The Wisdom of Crowds

I received an e-mail today from MoveOn.org, requesting that I vote to set MoveOn.org’s priorities for 2009. They said that they “believe in the ‘wisdom of crowds’ – the idea that by pooling our collective intelligence, we’re smarter than any of us would be alone.

I find this to be an astonishing thought, and a slightly depressing one: to think that we all could have done so much better in school by simply pooling our collective intelligence during the final exams. Wow. And I wasted all that time studying the subject matter….

The more I think about this concept, the more ridiculous it becomes. It is true that, out of the five million individuals who make up the MoveOn.org membership, there is a chance that at least one person actually knows exactly what to do about the current economic mess, to pick just one example. But I’m willing to bet very good money that there are at least another 4.9 million people who haven’t a foggy clue – and I’m afraid I’m one of that vast majority. And I’m sure that at least half of those (including myself) have an ignorant opinion on the matter.

So we have around 2.5 million people expressing their ignorant opinions, and one person who actually has the answer who hasn’t a prayer of being heard over all the shouting. What to do? I know! Let’s “pool our intelligence” with a vote, and let the majority rule! Isn’t that what democracy is all about?

It’s amazing how fundamentally people misunderstand democracy.

Democracy has nothing to do with crowds being smart. Crowds are not smart. Try speaking in front of one, sometime. A good rule of thumb for crowds is to take the intelligence, or wisdom, or goodwill of the best and brightest person in the room, then divide by the number of people present. A crowd of five million averages out to pretty much zero on every scale.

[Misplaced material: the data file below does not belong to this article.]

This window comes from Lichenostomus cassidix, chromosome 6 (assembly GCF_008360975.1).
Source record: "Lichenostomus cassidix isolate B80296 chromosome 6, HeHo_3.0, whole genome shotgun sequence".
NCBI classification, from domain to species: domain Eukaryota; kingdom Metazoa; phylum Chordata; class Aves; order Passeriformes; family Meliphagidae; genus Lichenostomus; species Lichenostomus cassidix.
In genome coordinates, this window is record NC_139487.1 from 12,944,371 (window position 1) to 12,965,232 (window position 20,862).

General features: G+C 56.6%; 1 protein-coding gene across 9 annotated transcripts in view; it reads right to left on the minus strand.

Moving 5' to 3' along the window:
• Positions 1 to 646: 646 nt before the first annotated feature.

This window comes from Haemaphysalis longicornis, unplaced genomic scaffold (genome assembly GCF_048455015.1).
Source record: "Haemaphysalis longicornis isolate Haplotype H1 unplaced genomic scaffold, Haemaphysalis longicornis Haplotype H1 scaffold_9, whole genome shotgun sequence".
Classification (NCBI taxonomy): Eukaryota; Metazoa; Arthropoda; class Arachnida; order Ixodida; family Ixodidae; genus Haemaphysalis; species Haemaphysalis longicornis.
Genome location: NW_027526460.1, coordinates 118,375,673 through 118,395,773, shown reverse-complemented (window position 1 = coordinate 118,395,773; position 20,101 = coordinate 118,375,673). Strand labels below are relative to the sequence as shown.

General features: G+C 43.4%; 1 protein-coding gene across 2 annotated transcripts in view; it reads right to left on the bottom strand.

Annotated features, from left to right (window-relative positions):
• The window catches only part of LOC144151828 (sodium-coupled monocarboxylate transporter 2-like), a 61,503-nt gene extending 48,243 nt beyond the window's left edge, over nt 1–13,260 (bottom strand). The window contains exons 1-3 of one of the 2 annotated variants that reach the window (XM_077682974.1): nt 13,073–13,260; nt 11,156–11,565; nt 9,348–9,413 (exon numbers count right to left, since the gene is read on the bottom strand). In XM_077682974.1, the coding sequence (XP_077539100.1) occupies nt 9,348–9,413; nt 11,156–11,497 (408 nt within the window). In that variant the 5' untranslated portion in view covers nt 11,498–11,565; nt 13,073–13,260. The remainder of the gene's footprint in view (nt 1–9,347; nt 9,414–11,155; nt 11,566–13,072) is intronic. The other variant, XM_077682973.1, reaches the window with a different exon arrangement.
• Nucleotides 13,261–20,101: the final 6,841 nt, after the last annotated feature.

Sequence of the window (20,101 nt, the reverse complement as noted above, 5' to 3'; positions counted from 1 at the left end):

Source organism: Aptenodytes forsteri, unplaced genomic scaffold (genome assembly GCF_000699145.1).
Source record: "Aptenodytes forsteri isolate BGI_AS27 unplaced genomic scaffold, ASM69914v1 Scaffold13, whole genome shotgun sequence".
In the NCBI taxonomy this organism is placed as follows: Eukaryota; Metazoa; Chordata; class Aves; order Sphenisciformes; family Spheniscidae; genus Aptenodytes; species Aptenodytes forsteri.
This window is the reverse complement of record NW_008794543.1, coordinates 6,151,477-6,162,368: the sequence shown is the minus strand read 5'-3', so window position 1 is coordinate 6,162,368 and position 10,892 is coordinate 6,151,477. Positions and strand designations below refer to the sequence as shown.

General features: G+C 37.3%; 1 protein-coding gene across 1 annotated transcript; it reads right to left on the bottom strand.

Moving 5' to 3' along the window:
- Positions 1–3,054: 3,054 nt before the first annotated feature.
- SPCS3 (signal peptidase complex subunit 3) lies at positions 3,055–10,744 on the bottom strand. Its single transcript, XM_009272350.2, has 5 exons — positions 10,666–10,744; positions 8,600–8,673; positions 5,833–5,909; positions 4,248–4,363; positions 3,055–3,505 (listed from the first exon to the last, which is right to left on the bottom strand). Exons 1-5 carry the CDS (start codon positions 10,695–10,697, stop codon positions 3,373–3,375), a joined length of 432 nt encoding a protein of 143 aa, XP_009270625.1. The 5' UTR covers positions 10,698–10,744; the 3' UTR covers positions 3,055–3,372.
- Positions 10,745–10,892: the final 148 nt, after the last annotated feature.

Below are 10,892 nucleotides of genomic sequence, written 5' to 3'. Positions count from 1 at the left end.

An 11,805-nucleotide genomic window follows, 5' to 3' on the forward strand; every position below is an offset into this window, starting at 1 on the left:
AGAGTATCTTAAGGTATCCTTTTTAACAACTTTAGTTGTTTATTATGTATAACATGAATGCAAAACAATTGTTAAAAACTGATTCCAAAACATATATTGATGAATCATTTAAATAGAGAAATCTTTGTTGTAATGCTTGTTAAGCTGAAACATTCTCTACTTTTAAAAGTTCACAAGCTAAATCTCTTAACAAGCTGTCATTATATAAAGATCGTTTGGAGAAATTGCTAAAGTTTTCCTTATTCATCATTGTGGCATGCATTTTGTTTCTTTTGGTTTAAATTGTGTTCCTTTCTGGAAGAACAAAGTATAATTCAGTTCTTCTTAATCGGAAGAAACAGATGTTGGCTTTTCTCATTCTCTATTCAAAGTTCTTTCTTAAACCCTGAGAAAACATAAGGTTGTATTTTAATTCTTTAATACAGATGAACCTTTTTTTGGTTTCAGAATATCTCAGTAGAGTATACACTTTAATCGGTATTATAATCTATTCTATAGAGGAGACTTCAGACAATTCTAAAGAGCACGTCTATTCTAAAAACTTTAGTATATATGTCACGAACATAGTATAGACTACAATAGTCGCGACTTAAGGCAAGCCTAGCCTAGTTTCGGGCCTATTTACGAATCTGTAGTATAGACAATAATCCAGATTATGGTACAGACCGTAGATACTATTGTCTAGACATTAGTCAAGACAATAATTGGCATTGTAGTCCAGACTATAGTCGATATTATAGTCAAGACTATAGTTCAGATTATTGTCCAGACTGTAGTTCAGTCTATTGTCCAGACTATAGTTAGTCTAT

Democracy isn’t about intelligence or wisdom, it is about the “consent of the governed.” It is about the majority saying, “We are going to stop pulling apart in every possible direction, and allow the leadership – a Congress, a President, a system of courts – to govern. We will voluntarily give away our individual power and play ‘follow-the-leader’ for the good of the whole.” Almost by definition, the majority does not think. It follows. The result is not the wisdom of crowds, it is the brute-strength of crowds, which (unlike the crowd’s intelligence) is quite formidable.

What has really happened with MoveOn.org, I think, is that it has outlived its purpose. It was started as a grass-roots effort to resist conservatism. With Obama in the Oval Office and a Democratic majority in the House and Senate, they no longer have anything to push against, and they are trying to decide who they are.

If their leadership figures it out, I’ll decide whether I consent to be governed, depending on how well they make their case. It isn’t looking too good, though. Not if the best reason they can give me is a simple majority among 2.5 million ignorant opinions.

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